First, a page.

Find New Chemistry With Your Gear – Big Leg Circuits

Find New Chemistry With Your Gear

How Big Leg Circuits Can Help you Explore New Sounds Hiding In your Favorite Guitar


At first, Steve Rowley of Big Leg Circuits wasn’t impressed with the electric guitar.


My philosophy was that if I couldn’t play it in front of a campfire, I wasn’t interested,” he recently joked with in a phone interview. Though he was a steadfast acoustic picker for several years, things quickly changed when he heard the power of an electric guitar in the hands of revered players like Mark Knopfler and David Gilmour.


Knopfler and Gilmour may seem poles apart; Knopfler practically set the standard for electric clean sounds with ferocious-yet-fine finger style moves while Gilmour’s soaring, wide-as-the-horizon fuzz leads and seemingly eternal sustain. But Rowley heard a common thread in both approaches that not only ignited his passion for electric guitar, but a keen interest in understanding how it worked.


Rowley heard an aspect of tone that seems to get passed over in most discussions and debates; articulation. What Knopfler and Gilmour were doing went beyond just lows and highs; it was the clarity and voice of the notes they played, whether clean or fuzzed out, that caught Rowley’s ear. It also inspired his thinking about why instruments sound the way they do. This journey, informed by Rowley’s background in chemistry, gave life to Big Leg Circuits.


So he did what many of us do: he dug in. And he discovered that he could develop a solution that enabled other guitarists to easily dig deeper into the possibilities that lay within the most common wiring schematics while avoiding burned fingertips, goof-ups, and rat’s nests of wiring.


The result is a wiring harness design that is truly plug and play. Rowley’s design uses as a basis, a switching scheme devised by Jimmy Page. Page’s particular wiring mod greatly expands the options available in a dual humbucker design connected through a three-way switch. Phase reversal, coil-splitting, parallel, and series wiring options are accessed via combinations of push-pull potentiometers.


The downside of all of that is that getting to a particular tone in the Page circuit can be a daunting operation. Not to mention that wiring up a harness like that may sound like something cut out for an uber-experienced electrical engineer. Big Leg Circuits does all the heavy lifting for you, thankfully. It drops right in. You can also leave the soldering iron in your toolbox; wiring connections use screw terminals for solid connections.


Breaking It Down 


Rowley didn’t create Big Leg Circuits just to make switching easy. He did it to tap into the nuances of tone!


Slight detour: Rowley’s other gig is in chemistry. As a chemist, he has developed a keen understanding of breaking down the building blocks of matter and compounds to discover what they’re comprised of. Of course, sound can be broken down the same way, and Rowley’s analytical skills led him to develop some interesting points-of-view when it comes to tone.


Take a great vocalist, like Steven Tyler,” Rowley said. “Ask him to sing A440. When he sings that note, you can tell it’s a human voice.”


Heck, you’ll probably be able to tell it’s Steven Tyler!


Now, ask a trumpet player to play A440,” Rowley continued. “You can probably guess it’s a trumpet, but even if you can’t you can definitely tell it’s not a human voice.”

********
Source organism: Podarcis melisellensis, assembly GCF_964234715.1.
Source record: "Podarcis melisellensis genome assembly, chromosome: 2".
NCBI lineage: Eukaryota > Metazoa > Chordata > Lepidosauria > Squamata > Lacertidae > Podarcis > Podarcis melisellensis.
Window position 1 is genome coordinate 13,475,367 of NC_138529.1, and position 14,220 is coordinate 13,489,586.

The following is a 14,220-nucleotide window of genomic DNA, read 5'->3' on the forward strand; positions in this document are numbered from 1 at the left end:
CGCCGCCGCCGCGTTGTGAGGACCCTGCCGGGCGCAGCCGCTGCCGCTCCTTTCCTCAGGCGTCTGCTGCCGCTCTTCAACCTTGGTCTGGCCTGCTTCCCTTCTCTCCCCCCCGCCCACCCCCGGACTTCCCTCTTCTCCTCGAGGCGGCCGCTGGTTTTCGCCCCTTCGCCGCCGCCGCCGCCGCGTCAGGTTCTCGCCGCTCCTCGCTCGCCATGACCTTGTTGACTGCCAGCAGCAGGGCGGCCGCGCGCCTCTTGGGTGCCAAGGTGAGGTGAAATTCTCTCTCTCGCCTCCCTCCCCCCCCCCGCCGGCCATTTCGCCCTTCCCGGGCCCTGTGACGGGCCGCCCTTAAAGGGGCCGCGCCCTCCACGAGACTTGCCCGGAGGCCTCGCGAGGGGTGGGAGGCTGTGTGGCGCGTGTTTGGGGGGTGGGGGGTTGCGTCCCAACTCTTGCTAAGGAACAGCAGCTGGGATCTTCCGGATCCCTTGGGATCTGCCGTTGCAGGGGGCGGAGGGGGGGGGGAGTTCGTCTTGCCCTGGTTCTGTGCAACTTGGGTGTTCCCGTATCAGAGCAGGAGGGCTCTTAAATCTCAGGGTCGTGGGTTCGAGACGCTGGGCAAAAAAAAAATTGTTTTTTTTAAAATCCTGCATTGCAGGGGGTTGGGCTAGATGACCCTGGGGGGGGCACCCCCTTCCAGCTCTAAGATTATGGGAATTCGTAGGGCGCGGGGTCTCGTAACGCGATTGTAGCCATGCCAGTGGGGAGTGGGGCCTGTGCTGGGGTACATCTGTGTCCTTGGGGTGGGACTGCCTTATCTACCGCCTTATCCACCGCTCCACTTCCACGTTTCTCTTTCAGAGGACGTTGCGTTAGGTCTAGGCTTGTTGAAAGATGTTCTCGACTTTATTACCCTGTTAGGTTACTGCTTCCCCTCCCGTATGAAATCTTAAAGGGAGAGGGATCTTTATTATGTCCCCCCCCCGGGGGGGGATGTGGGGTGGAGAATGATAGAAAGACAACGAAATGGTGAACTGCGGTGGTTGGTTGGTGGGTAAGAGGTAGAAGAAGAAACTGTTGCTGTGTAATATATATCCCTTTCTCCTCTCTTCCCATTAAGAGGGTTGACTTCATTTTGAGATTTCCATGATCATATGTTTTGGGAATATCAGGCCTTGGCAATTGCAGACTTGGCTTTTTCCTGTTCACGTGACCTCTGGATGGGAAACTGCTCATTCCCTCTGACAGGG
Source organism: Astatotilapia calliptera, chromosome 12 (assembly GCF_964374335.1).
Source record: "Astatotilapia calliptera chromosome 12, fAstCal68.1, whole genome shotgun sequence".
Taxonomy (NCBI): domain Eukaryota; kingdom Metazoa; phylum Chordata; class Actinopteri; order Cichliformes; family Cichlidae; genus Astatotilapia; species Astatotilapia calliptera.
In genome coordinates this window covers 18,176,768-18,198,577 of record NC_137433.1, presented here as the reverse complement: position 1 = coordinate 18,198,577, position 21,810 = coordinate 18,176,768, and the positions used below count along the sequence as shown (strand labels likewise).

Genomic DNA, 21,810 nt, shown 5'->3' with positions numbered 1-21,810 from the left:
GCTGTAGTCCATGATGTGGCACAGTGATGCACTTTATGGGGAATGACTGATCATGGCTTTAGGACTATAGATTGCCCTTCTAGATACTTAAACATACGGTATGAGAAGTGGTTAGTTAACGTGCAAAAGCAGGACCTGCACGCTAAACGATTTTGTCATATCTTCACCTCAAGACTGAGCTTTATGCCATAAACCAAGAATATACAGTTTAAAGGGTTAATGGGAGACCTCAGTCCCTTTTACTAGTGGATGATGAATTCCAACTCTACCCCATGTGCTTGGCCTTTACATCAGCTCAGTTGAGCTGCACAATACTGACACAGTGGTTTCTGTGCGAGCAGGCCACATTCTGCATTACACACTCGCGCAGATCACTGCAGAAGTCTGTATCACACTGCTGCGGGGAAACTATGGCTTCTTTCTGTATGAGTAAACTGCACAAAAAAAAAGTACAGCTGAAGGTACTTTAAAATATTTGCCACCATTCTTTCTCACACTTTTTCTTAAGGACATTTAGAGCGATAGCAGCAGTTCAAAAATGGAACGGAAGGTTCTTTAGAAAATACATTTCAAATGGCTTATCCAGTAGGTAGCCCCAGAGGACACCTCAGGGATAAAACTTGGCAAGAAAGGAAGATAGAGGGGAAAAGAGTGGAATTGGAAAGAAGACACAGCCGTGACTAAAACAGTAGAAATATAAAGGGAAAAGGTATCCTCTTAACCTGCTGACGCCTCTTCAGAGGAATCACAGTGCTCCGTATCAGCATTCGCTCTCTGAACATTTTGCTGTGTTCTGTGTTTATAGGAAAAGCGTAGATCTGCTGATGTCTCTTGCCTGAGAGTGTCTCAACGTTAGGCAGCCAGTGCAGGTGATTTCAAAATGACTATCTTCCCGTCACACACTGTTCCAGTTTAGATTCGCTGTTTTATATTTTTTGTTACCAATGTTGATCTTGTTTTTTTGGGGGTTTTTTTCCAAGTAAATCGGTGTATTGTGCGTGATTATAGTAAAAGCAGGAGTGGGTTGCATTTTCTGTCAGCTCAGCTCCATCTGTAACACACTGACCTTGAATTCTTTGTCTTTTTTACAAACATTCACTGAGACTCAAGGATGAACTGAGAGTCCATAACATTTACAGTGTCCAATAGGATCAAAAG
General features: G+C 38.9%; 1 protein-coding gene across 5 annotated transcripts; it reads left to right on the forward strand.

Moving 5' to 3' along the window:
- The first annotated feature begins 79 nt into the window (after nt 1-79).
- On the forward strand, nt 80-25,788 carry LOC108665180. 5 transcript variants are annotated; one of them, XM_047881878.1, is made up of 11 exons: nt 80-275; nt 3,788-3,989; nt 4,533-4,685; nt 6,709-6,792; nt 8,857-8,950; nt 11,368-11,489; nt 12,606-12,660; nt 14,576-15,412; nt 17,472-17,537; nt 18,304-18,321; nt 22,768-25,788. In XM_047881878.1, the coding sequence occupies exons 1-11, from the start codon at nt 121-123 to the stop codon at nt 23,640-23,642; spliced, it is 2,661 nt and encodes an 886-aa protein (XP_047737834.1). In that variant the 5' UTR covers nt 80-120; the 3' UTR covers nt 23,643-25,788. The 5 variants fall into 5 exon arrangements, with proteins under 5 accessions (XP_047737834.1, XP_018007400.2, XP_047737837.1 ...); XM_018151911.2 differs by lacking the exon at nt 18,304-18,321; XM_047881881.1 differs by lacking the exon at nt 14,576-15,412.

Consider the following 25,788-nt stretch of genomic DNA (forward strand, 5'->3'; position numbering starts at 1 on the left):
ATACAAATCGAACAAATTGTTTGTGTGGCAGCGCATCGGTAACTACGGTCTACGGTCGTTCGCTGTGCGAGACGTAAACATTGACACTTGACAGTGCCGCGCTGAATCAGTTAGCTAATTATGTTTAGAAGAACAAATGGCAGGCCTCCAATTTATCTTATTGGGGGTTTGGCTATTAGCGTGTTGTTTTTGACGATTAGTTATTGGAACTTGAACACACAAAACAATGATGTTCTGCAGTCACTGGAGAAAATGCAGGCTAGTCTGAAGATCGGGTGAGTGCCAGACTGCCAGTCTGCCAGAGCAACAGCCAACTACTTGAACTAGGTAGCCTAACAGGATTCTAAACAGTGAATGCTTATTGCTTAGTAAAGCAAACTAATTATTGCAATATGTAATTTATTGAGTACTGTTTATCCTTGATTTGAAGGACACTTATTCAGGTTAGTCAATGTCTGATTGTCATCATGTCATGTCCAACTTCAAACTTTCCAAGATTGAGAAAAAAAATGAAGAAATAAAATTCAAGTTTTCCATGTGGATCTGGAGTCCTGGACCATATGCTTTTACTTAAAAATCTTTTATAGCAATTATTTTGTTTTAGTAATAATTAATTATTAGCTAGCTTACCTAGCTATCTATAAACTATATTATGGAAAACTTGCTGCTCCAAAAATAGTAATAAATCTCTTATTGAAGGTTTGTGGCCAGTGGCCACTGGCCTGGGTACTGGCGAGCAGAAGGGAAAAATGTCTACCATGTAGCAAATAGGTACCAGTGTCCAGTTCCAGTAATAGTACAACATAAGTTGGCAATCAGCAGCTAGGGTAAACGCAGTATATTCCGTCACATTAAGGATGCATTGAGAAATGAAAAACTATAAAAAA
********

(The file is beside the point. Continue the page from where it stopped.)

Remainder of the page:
That’s because there are other frequencies, undertones and overtones, occurring around A440 that distinguish it’s source. Those undertones and overtones give it the characteristics that help the listener distinguish between a human voice and an instrument.”


Rowley discovered the same phenomenon can apply to pickups. Most of us can hear the difference between the typical single coil and typical humbucker, based on a general rule that single coil are, for the most part, going to be brighter and twangier while humbuckers are, again generally speaking, fatter and (relatively) hotter.


To Rowley’s ear, a single coil pickup is akin to a solo vocalist; it has a more focused frequency spectrum and stronger fundamental tone. A humbucker, by comparison, is sort of like a choir or vocal ensemble; a greater number of frequencies are floating around and contributing to the tone.


Rowley also came to another conclusion.


Say what you will about Fender and Gibson, but they got it right when it comes to tone. You may only get three or five different settings, but they sound great and have endured,” Rowley said. So the aim of Big Leg Circuits is not to reinvent the wheel, but let guitarists easily explore and experiment within the realm of classic tone while keeping things as simple and straightforward as possible while incorporating ways to achieve a greater range of articulation beyond what a stock wiring scheme can provide.


To do this, Rowley took the original Page harness circuit and streamlined it to avoid redundant, confusing, and unneeded settings (like “all off“) that would just cause more trouble than they’re worth. He also provides the customer options on capacitor values, treble bleed circuits, and even switch tip colors to make sure you get a harness that suits your needs without a lot of fuss. And it all comes ready to drop in to your LP or ES-style guitar. You can see how it easy is when The Tone King himself installs one in an upcoming video (stay tuned for link).


If you’ve ever wanted to experiment with new switching possibilities but have shied away because you didn’t want to drastically alter your guitar’s natural tone or just weren’t confident about your electrical skills, Big Leg Circuits is here to give you plenty of options (in more ways than one). Check them out at and on TTK’s demo once released. (Stay tuned for link).


In the meantime, here was TTK’s Unboxing video on the Big Leg Circuit Jimmy Page Guitar Wiring Harness:



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